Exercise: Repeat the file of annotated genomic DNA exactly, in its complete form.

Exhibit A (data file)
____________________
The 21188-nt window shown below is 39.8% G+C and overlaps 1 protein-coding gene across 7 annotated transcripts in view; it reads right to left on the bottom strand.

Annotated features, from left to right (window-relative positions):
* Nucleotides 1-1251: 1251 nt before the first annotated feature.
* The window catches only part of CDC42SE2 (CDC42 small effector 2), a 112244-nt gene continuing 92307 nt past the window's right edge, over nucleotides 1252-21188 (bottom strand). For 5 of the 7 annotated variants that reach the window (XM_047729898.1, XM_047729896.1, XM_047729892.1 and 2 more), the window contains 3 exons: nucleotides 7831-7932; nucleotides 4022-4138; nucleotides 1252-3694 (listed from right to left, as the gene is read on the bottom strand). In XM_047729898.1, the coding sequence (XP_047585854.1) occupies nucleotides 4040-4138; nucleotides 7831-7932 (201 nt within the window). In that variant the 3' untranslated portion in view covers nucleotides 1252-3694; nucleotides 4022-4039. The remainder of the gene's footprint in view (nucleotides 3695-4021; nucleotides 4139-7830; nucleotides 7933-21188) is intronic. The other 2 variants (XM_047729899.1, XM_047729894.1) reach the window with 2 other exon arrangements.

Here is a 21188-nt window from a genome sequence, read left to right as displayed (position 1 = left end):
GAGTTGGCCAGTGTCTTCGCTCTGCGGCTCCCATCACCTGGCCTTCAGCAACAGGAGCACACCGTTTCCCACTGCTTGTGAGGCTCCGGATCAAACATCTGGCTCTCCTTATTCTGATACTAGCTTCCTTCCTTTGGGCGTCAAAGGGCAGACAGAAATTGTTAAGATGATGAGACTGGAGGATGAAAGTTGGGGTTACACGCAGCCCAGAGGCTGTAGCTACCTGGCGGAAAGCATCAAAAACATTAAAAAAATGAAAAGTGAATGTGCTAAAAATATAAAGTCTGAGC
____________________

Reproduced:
The 21188-nt window shown below is 39.8% G+C and overlaps 1 protein-coding gene across 7 annotated transcripts in view; it reads right to left on the bottom strand.

Annotated features, from left to right (window-relative positions):
* Nucleotides 1-1251: 1251 nt before the first annotated feature.
* The window catches only part of CDC42SE2 (CDC42 small effector 2), a 112244-nt gene continuing 92307 nt past the window's right edge, over nucleotides 1252-21188 (bottom strand). For 5 of the 7 annotated variants that reach the window (XM_047729898.1, XM_047729896.1, XM_047729892.1 and 2 more), the window contains 3 exons: nucleotides 7831-7932; nucleotides 4022-4138; nucleotides 1252-3694 (listed from right to left, as the gene is read on the bottom strand). In XM_047729898.1, the coding sequence (XP_047585854.1) occupies nucleotides 4040-4138; nucleotides 7831-7932 (201 nt within the window). In that variant the 3' untranslated portion in view covers nucleotides 1252-3694; nucleotides 4022-4039. The remainder of the gene's footprint in view (nucleotides 3695-4021; nucleotides 4139-7830; nucleotides 7933-21188) is intronic. The other 2 variants (XM_047729899.1, XM_047729894.1) reach the window with 2 other exon arrangements.

Here is a 21188-nt window from a genome sequence, read left to right as displayed (position 1 = left end):
GAGTTGGCCAGTGTCTTCGCTCTGCGGCTCCCATCACCTGGCCTTCAGCAACAGGAGCACACCGTTTCCCACTGCTTGTGAGGCTCCGGATCAAACATCTGGCTCTCCTTATTCTGATACTAGCTTCCTTCCTTTGGGCGTCAAAGGGCAGACAGAAATTGTTAAGATGATGAGACTGGAGGATGAAAGTTGGGGTTACACGCAGCCCAGAGGCTGTAGCTACCTGGCGGAAAGCATCAAAAACATTAAAAAAATGAAAAGTGAATGTGCTAAAAATATAAAGTCTGAGC